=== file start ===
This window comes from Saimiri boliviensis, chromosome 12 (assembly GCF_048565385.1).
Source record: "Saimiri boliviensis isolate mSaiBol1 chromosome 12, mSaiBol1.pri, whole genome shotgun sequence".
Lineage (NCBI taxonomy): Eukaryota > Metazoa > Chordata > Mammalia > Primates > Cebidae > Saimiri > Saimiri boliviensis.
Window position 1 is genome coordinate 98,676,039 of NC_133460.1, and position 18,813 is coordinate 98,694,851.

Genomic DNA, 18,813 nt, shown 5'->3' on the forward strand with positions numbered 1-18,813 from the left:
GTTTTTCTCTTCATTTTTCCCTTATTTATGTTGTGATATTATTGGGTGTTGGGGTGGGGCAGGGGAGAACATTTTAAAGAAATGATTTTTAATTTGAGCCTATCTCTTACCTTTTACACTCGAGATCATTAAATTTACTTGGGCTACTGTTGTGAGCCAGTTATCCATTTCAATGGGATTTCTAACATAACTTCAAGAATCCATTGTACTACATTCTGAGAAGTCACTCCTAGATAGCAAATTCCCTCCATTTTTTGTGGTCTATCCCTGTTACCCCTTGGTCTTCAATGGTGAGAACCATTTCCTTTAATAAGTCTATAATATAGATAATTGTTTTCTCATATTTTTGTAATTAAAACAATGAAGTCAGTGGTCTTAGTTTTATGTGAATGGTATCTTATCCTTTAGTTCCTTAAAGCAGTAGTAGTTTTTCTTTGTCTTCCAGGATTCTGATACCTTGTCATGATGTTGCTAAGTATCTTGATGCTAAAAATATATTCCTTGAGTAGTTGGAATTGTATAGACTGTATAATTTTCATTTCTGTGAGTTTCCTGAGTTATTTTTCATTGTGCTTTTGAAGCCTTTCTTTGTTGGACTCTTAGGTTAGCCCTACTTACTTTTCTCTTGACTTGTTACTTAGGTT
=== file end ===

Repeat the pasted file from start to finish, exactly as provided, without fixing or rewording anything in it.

This window comes from Saimiri boliviensis, chromosome 12 (assembly GCF_048565385.1).
Source record: "Saimiri boliviensis isolate mSaiBol1 chromosome 12, mSaiBol1.pri, whole genome shotgun sequence".
Lineage (NCBI taxonomy): Eukaryota > Metazoa > Chordata > Mammalia > Primates > Cebidae > Saimiri > Saimiri boliviensis.
Window position 1 is genome coordinate 98,676,039 of NC_133460.1, and position 18,813 is coordinate 98,694,851.

Genomic DNA, 18,813 nt, shown 5'->3' on the forward strand with positions numbered 1-18,813 from the left:
GTTTTTCTCTTCATTTTTCCCTTATTTATGTTGTGATATTATTGGGTGTTGGGGTGGGGCAGGGGAGAACATTTTAAAGAAATGATTTTTAATTTGAGCCTATCTCTTACCTTTTACACTCGAGATCATTAAATTTACTTGGGCTACTGTTGTGAGCCAGTTATCCATTTCAATGGGATTTCTAACATAACTTCAAGAATCCATTGTACTACATTCTGAGAAGTCACTCCTAGATAGCAAATTCCCTCCATTTTTTGTGGTCTATCCCTGTTACCCCTTGGTCTTCAATGGTGAGAACCATTTCCTTTAATAAGTCTATAATATAGATAATTGTTTTCTCATATTTTTGTAATTAAAACAATGAAGTCAGTGGTCTTAGTTTTATGTGAATGGTATCTTATCCTTTAGTTCCTTAAAGCAGTAGTAGTTTTTCTTTGTCTTCCAGGATTCTGATACCTTGTCATGATGTTGCTAAGTATCTTGATGCTAAAAATATATTCCTTGAGTAGTTGGAATTGTATAGACTGTATAATTTTCATTTCTGTGAGTTTCCTGAGTTATTTTTCATTGTGCTTTTGAAGCCTTTCTTTGTTGGACTCTTAGGTTAGCCCTACTTACTTTTCTCTTGACTTGTTACTTAGGTT